Tubman could not be happy in freedom knowing that her relatives and friends remained enslaved. She made the dangerous decision to return to Maryland to secure their freedom as well.
Linchester Mill was the hub of Underground Railroad activity in the area. Whites and blacks, free and enslaved, had regular contact here at the general store or the post office. Free and enslaved African Americans worked side-by-side, providing a constant flow of information and support to freedom seekers. Quakers and free blacks who lived near the mill secretly helped fleeing slaves pass through the area.
The mill dam created a spot to cross Hunting Creek. Such crossing points helped freedom seekers avoid unwanted attention.
Linchester Mill historic site, Preston, Maryland.
Harriet Tubman’s parents were active in the Underground Railroad, and she most likely made her first escape from their home near Choptank Landing.
On Christmas Day 1854, Tubman led her three brothers to freedom from nearby Poplar Neck. Robert, Ben and Henry, as well as several others, hid in a corn crib until dark, when they could begin their journey north.
At nightfall, Harriet safely led them on their journey towards freedom, traveling through Delaware, Pennsylvania, and across upstate New York to St. Catharines, Ontario, Canada.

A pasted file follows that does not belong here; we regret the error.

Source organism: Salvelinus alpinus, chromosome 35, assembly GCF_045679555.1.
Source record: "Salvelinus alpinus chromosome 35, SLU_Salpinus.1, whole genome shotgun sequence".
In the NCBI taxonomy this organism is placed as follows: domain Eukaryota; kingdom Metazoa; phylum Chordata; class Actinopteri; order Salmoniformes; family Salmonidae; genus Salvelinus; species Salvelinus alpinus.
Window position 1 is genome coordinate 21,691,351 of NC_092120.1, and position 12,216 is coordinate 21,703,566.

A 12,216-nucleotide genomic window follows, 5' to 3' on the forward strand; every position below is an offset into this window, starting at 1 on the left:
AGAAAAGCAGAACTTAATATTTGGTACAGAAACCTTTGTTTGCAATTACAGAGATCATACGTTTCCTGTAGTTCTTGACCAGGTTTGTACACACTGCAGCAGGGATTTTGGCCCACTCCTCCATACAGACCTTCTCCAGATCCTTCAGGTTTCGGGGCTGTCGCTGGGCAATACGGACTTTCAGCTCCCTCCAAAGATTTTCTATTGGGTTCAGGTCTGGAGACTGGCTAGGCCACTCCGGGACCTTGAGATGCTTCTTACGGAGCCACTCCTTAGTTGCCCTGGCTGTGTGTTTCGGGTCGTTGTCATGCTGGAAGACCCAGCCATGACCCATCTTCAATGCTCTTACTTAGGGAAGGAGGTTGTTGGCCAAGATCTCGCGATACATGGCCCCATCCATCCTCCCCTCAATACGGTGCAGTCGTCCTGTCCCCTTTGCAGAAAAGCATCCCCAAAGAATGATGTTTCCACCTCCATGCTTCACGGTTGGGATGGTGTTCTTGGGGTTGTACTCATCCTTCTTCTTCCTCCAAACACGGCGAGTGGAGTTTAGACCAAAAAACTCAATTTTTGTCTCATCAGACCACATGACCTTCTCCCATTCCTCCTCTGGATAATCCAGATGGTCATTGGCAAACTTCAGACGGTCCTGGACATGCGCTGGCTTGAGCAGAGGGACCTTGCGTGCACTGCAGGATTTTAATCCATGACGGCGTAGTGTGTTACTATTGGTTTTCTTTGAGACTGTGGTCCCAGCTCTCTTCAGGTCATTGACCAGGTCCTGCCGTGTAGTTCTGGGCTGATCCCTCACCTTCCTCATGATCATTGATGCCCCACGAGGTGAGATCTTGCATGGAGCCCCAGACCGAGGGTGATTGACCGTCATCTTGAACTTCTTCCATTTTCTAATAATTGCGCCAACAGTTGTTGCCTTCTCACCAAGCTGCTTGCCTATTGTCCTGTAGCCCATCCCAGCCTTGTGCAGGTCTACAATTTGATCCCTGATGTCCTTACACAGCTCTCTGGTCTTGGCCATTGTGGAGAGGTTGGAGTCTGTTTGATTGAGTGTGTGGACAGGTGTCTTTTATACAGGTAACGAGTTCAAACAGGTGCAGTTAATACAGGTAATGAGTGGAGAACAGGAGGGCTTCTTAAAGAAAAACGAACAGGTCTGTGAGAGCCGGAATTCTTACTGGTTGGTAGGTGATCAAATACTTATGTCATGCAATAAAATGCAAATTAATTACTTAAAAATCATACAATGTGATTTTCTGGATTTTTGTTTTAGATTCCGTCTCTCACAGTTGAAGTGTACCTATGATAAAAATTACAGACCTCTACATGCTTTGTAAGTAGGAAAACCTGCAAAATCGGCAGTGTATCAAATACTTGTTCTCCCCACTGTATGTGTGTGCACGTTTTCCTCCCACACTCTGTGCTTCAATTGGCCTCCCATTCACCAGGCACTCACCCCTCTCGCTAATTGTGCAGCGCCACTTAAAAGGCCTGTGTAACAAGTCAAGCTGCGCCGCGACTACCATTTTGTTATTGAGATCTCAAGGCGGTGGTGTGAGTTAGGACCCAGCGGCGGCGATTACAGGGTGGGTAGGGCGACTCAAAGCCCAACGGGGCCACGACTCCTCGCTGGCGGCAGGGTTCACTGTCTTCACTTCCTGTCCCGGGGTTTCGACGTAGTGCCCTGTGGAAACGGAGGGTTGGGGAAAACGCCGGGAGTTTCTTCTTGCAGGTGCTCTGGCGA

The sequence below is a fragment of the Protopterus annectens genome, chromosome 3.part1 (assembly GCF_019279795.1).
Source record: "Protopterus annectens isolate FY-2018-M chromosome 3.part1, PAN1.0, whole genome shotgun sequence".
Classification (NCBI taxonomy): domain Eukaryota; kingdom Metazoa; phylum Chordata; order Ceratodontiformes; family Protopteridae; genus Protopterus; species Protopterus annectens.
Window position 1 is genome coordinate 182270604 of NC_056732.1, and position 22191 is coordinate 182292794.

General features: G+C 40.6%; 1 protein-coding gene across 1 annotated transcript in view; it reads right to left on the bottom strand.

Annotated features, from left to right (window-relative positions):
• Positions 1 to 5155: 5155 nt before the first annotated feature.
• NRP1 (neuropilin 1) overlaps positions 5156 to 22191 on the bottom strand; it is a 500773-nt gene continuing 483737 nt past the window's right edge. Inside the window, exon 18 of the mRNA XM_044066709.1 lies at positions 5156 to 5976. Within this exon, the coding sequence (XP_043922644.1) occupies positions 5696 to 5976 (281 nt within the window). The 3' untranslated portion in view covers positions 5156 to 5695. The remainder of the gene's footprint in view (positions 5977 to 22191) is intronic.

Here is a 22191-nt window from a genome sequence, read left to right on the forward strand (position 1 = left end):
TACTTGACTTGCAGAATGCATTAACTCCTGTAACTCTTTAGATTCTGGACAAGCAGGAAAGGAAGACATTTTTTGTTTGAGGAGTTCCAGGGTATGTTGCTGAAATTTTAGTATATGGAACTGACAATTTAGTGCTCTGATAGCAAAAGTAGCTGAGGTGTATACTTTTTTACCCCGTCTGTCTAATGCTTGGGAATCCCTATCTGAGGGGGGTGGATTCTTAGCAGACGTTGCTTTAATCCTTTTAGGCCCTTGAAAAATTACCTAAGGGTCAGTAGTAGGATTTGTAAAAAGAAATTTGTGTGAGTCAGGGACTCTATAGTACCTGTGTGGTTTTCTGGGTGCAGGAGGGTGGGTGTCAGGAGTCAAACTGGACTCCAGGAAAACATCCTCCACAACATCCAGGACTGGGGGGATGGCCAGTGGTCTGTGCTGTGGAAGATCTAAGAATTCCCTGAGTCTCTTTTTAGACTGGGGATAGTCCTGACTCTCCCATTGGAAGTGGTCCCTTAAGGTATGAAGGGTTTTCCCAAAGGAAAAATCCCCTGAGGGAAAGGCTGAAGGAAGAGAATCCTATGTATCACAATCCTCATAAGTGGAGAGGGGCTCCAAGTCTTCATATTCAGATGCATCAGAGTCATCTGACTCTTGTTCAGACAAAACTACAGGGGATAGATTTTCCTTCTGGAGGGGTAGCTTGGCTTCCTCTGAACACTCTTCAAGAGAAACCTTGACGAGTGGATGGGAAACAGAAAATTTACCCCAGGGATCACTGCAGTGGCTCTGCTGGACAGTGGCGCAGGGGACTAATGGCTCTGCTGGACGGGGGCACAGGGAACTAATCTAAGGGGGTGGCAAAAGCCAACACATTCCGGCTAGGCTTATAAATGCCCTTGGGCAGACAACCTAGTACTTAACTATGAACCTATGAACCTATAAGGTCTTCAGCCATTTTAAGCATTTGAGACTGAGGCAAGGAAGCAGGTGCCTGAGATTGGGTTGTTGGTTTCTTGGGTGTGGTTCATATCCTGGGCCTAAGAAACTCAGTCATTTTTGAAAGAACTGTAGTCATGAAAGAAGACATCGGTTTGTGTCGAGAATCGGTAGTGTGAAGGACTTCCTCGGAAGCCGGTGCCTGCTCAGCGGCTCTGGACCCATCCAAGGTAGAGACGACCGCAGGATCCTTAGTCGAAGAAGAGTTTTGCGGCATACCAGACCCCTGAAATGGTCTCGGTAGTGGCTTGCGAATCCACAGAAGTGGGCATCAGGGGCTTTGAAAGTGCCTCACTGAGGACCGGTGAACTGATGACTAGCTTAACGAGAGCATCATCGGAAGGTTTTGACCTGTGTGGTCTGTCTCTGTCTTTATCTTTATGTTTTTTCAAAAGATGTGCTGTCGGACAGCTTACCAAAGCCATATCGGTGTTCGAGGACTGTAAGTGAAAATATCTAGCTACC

Choptank River, Preston, Maryland, near site of Tubman's parents' home.
The forests, marshes, and waterways that characterized Tubman's home territory are largely unchanged from the time that she made her home in Dorchester County.
Knowledge of the terrain was vital to survival while hiding and trying to flee. Tubman and others had to successfully navigate the land and waterways, trap and forage for food, and hide from their pursuers. Understanding the tides, knowing how to find food and fresh water, and following the North Star were all skills that later proved vital as she guided her charges north along the Underground Railroad to freedom.
Blackwater National Wildlife Refuge, Cambridge, Maryland
As part of the Underground Railroad network, Tubman successfully employed a variety of escape and evasion methods to help aid fleeing slaves. Disguise was a favorite. If it was announced that a group of male slaves had bolted from a plantation, she dressed the fugitives as women for the trip north.